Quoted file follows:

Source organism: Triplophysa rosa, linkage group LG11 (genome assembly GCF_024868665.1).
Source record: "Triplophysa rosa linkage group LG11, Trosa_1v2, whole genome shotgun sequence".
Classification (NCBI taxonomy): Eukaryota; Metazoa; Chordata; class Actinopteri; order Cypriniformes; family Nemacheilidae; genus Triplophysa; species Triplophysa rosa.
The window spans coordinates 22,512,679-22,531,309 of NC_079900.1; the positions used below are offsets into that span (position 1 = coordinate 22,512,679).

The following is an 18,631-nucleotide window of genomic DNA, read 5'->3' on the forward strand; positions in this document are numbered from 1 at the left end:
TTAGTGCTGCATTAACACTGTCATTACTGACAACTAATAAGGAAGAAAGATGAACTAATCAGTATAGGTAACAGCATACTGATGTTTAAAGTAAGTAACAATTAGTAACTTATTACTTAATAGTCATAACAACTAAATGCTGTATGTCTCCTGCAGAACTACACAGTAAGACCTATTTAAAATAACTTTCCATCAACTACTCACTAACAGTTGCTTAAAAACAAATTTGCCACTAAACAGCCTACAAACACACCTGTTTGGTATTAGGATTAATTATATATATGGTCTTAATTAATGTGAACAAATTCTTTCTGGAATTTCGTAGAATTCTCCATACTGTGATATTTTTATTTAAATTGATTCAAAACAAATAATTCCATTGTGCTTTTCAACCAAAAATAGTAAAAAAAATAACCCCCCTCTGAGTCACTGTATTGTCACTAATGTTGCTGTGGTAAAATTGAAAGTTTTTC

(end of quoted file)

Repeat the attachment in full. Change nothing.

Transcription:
Source organism: Triplophysa rosa, linkage group LG11 (genome assembly GCF_024868665.1).
Source record: "Triplophysa rosa linkage group LG11, Trosa_1v2, whole genome shotgun sequence".
Classification (NCBI taxonomy): Eukaryota; Metazoa; Chordata; class Actinopteri; order Cypriniformes; family Nemacheilidae; genus Triplophysa; species Triplophysa rosa.
The window spans coordinates 22,512,679-22,531,309 of NC_079900.1; the positions used below are offsets into that span (position 1 = coordinate 22,512,679).

The following is an 18,631-nucleotide window of genomic DNA, read 5'->3' on the forward strand; positions in this document are numbered from 1 at the left end:
TTAGTGCTGCATTAACACTGTCATTACTGACAACTAATAAGGAAGAAAGATGAACTAATCAGTATAGGTAACAGCATACTGATGTTTAAAGTAAGTAACAATTAGTAACTTATTACTTAATAGTCATAACAACTAAATGCTGTATGTCTCCTGCAGAACTACACAGTAAGACCTATTTAAAATAACTTTCCATCAACTACTCACTAACAGTTGCTTAAAAACAAATTTGCCACTAAACAGCCTACAAACACACCTGTTTGGTATTAGGATTAATTATATATATGGTCTTAATTAATGTGAACAAATTCTTTCTGGAATTTCGTAGAATTCTCCATACTGTGATATTTTTATTTAAATTGATTCAAAACAAATAATTCCATTGTGCTTTTCAACCAAAAATAGTAAAAAAAATAACCCCCCTCTGAGTCACTGTATTGTCACTAATGTTGCTGTGGTAAAATTGAAAGTTTTTC